Immigrant enclaves and risk of drug involvement among asylum-seeking immigrants in Sweden: A quasi-experimental study

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@article{35bd7f6c2ab8483a91a1bd75a2823e11,
title = "Immigrant enclaves and risk of drug involvement among asylum-seeking immigrants in Sweden: A quasi-experimental study",
abstract = "Background: Sweden is a major host nation for asylum-seeking immigrants, and residential placement of these immigrants is an important policy concern. This quasi-experimental study estimated of the impact of being placed into an “immigrant enclave” on risk of officially-recognized drug involvement (ORDI) among asylum-seeking immigrants over a 15-year period. Methods: All data come from Swedish registries. The sample consisted of (a) asylum-seeking immigrants aged 5–35 years old at arrival (N = 51,017) that were subject to a nationwide policy (enforced 1987–1991) that dispersed asylum-seeking immigrants across municipalities, and (b) native-born Swedes aged 15 and older during this same period (N = 1,040,311). Neighborhood immigrant composition was quantified using the Reardon Index; residents of “immigrant enclave” neighborhoods (n = 960) were compared to residents of all other neighborhoods (n = 2,471). Cox proportional hazards models assessed the relationship between living in an enclave and risk of ORDI, identified by national registries, through 2015. Results: Overall, 29.7% of immigrants were assigned to, and 25.5% of Swedes lived in, an enclave. Cumulative incidence of ORDI in enclaves was 6.34% as compared to 6.89% in other neighborhoods. Immigrants living in an enclave had lower risk of ORDI (Hazard ratio (HR): 0.86, 95% Confidence Interval (CI): 0.77 – 0.96). This protective association was marginally stronger in lower poverty areas. Native-born Swedes living in an enclave had higher risk of ORDI (HR: 1.05, 95% CI: 1.03–1.08), a relationship that was exacerbated by neighborhood poverty. Conclusions: Neighborhood immigrant composition is associated with risk of ORDI, with differential associations for immigrants and native-born populations.",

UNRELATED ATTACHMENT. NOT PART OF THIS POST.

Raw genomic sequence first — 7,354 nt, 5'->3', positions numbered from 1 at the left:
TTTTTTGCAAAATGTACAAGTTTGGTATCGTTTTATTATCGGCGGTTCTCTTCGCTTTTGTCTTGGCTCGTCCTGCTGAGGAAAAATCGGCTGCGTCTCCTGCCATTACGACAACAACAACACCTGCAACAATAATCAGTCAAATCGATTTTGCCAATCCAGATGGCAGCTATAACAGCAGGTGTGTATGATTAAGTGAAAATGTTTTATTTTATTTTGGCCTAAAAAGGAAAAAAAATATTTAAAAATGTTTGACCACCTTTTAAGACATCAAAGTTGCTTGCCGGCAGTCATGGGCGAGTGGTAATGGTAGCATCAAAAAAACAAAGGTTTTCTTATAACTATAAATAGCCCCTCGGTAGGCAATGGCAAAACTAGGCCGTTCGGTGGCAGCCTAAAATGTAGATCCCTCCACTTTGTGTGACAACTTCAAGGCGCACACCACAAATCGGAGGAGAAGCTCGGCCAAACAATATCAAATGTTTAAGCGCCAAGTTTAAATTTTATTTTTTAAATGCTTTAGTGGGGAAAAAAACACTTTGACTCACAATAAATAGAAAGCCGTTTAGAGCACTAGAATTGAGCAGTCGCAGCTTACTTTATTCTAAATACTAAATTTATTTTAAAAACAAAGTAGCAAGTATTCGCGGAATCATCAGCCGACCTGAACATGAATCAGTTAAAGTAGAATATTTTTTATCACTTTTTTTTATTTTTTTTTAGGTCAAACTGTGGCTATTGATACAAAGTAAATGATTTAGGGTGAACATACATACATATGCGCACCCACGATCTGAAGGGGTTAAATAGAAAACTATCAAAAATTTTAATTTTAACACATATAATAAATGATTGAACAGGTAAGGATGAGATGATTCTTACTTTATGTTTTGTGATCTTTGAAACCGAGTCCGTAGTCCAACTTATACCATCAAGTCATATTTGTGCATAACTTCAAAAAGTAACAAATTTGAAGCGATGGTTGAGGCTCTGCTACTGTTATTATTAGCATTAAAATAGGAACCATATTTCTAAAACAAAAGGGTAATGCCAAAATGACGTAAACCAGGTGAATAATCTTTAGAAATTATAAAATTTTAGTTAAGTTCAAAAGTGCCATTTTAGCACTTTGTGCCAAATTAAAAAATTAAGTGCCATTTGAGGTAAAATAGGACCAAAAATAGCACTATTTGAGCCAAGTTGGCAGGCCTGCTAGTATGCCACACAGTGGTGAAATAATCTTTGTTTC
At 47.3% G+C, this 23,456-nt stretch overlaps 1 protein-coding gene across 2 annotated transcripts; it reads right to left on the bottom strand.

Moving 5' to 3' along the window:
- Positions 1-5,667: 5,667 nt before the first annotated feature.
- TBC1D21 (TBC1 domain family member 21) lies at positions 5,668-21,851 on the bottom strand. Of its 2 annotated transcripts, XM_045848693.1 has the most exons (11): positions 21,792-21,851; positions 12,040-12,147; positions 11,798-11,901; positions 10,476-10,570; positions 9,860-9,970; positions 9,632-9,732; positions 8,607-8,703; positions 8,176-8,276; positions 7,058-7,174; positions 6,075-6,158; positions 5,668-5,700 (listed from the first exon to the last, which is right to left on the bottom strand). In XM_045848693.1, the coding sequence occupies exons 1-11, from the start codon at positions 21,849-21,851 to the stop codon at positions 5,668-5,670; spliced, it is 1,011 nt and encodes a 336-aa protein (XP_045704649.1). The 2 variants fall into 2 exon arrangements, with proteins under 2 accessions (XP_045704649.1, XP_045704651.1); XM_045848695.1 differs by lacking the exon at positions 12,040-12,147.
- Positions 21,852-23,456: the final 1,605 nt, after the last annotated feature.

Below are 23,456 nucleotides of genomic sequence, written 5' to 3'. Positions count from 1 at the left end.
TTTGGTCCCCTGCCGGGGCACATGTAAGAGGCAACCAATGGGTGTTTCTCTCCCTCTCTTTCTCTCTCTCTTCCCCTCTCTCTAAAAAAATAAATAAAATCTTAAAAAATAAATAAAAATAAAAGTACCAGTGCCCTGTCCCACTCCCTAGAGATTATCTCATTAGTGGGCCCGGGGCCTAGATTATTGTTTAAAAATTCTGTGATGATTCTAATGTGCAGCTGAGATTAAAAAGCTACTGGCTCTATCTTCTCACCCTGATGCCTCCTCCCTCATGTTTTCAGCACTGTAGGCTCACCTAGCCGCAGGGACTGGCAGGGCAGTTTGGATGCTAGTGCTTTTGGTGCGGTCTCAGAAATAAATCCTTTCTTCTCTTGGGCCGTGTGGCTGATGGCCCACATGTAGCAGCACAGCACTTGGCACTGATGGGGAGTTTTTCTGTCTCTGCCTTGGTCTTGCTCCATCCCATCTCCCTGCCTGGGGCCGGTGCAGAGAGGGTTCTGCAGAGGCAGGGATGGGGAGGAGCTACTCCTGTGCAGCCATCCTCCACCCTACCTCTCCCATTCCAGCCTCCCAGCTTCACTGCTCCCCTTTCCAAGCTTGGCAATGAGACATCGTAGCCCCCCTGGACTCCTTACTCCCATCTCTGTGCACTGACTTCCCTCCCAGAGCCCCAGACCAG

keywords = "Immigration, Neighborhood, Segregation, Substance abuse",
author = "Briana Mezuk and Henrik Ohlsson and Klas Cederin and Jan Sundquist and Kendler, {Kenneth S.} and Kristina Sundquist",
year = "2019",
doi = "10.1016/j.drugalcdep.2019.107666",
language = "English",
volume = "205",
journal = "Drug and Alcohol Dependence",
issn = "1879-0046",
publisher = "Elsevier",

}